The Kalmneft factors

After hearing the State’s application for an extension, Mr Justice Butcher helpfully drew together the principles regarding extensions of time to challenge an arbitral award, from numerous recent leading cases, including Kalmneft v Glencore [2002] 1 Lloyd’s Rep 128. In addition to collating the existing case law on the Kalmneft factors, Butcher J’s decision provided significant commentary on the interpretation of the various factors, including the ‘primary factors’ ((1)-(3) below):

1. Length of the delay

  • The length of the delay is to be judged relative to the 28-day period provided for by s.70(3) Arbitration Act 1996 (Terna Bahrain v Bin Kamil [2012] EWHC 3283 at [28]). The first extension of 14 days, was therefore “significant and substantial”, “a delay measured even in days is significant; a delay measured in many weeks or in months is substantial.”
  • The length of the arbitration process “should not have any significant bearing on the time within which an application [to challenge an award] should be made…”.
  • The amount of money involved is also not germane, and “not a reason why a longer period should be taken to make an application”. Butcher J noted that the fact of a large sum might have the very opposite effect, increasingly the “seriousness and significance of a failure to act promptly”.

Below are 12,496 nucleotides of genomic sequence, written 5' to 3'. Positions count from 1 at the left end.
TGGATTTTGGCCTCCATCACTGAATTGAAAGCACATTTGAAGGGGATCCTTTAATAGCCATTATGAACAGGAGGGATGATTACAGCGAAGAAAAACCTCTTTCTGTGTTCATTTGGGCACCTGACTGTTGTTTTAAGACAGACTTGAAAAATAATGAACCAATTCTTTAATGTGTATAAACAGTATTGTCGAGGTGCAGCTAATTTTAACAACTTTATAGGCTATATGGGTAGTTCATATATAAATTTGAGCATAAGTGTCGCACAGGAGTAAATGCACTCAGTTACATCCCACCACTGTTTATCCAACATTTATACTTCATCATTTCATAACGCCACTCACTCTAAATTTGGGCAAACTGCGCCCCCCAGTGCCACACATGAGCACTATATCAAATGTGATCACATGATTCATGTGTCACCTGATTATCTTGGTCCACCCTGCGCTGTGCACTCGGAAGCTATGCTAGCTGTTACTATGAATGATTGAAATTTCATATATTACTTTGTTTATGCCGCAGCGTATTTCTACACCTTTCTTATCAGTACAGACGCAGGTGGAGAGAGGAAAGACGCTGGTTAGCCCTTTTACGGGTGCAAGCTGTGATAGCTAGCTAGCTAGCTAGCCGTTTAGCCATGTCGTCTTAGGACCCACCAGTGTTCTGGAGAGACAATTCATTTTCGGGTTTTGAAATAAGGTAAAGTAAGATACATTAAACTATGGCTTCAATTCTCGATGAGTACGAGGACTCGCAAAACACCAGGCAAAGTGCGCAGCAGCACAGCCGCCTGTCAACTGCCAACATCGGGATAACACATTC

2. Whether the party who permitted the time limit to expire and subsequently delayed was acting reasonably

  • It is normally incumbent on the Applicant to adduce evidence to explain his conduct, unless circumstances make it impossible. In the absence of an explanation, the Court will give little weight to arguments that evidence discloses potential reasons. The example given by Butcher J, was an argument that the Applicant was unaware of a time limit, if he has not said so expressly or by necessary implication, in his evidence.